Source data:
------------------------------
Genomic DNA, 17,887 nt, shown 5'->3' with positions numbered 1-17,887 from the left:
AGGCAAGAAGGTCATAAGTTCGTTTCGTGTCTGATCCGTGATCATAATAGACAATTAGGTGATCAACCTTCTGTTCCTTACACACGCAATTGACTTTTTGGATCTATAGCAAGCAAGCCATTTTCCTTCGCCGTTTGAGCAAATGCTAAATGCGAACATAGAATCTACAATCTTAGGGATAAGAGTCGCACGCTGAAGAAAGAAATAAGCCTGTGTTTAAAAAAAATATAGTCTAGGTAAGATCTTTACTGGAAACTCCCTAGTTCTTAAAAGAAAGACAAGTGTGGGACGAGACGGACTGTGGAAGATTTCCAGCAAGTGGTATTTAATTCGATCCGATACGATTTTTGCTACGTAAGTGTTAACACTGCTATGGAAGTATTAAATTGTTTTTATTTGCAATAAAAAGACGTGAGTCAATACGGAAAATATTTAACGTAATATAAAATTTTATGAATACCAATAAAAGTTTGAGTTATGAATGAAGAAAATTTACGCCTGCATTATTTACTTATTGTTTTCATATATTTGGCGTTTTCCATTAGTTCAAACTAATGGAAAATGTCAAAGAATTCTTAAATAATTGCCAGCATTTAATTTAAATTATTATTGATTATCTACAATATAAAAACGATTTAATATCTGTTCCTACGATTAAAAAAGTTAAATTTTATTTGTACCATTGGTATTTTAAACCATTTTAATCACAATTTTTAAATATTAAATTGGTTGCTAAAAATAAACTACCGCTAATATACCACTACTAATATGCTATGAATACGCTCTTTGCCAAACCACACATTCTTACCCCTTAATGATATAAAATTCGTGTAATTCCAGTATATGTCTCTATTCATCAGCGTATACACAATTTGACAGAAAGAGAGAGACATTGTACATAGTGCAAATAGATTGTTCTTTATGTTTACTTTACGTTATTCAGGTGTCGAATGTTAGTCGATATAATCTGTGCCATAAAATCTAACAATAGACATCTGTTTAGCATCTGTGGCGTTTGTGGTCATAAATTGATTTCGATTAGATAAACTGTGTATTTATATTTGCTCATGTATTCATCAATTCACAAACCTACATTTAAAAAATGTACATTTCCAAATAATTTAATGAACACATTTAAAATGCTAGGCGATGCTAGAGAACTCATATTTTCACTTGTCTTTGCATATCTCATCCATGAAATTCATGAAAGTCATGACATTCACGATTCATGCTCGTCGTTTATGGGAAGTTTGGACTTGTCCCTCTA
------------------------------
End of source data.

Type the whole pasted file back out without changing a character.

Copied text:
Genomic DNA, 17,887 nt, shown 5'->3' with positions numbered 1-17,887 from the left:
AGGCAAGAAGGTCATAAGTTCGTTTCGTGTCTGATCCGTGATCATAATAGACAATTAGGTGATCAACCTTCTGTTCCTTACACACGCAATTGACTTTTTGGATCTATAGCAAGCAAGCCATTTTCCTTCGCCGTTTGAGCAAATGCTAAATGCGAACATAGAATCTACAATCTTAGGGATAAGAGTCGCACGCTGAAGAAAGAAATAAGCCTGTGTTTAAAAAAAATATAGTCTAGGTAAGATCTTTACTGGAAACTCCCTAGTTCTTAAAAGAAAGACAAGTGTGGGACGAGACGGACTGTGGAAGATTTCCAGCAAGTGGTATTTAATTCGATCCGATACGATTTTTGCTACGTAAGTGTTAACACTGCTATGGAAGTATTAAATTGTTTTTATTTGCAATAAAAAGACGTGAGTCAATACGGAAAATATTTAACGTAATATAAAATTTTATGAATACCAATAAAAGTTTGAGTTATGAATGAAGAAAATTTACGCCTGCATTATTTACTTATTGTTTTCATATATTTGGCGTTTTCCATTAGTTCAAACTAATGGAAAATGTCAAAGAATTCTTAAATAATTGCCAGCATTTAATTTAAATTATTATTGATTATCTACAATATAAAAACGATTTAATATCTGTTCCTACGATTAAAAAAGTTAAATTTTATTTGTACCATTGGTATTTTAAACCATTTTAATCACAATTTTTAAATATTAAATTGGTTGCTAAAAATAAACTACCGCTAATATACCACTACTAATATGCTATGAATACGCTCTTTGCCAAACCACACATTCTTACCCCTTAATGATATAAAATTCGTGTAATTCCAGTATATGTCTCTATTCATCAGCGTATACACAATTTGACAGAAAGAGAGAGACATTGTACATAGTGCAAATAGATTGTTCTTTATGTTTACTTTACGTTATTCAGGTGTCGAATGTTAGTCGATATAATCTGTGCCATAAAATCTAACAATAGACATCTGTTTAGCATCTGTGGCGTTTGTGGTCATAAATTGATTTCGATTAGATAAACTGTGTATTTATATTTGCTCATGTATTCATCAATTCACAAACCTACATTTAAAAAATGTACATTTCCAAATAATTTAATGAACACATTTAAAATGCTAGGCGATGCTAGAGAACTCATATTTTCACTTGTCTTTGCATATCTCATCCATGAAATTCATGAAAGTCATGACATTCACGATTCATGCTCGTCGTTTATGGGAAGTTTGGACTTGTCCCTCTA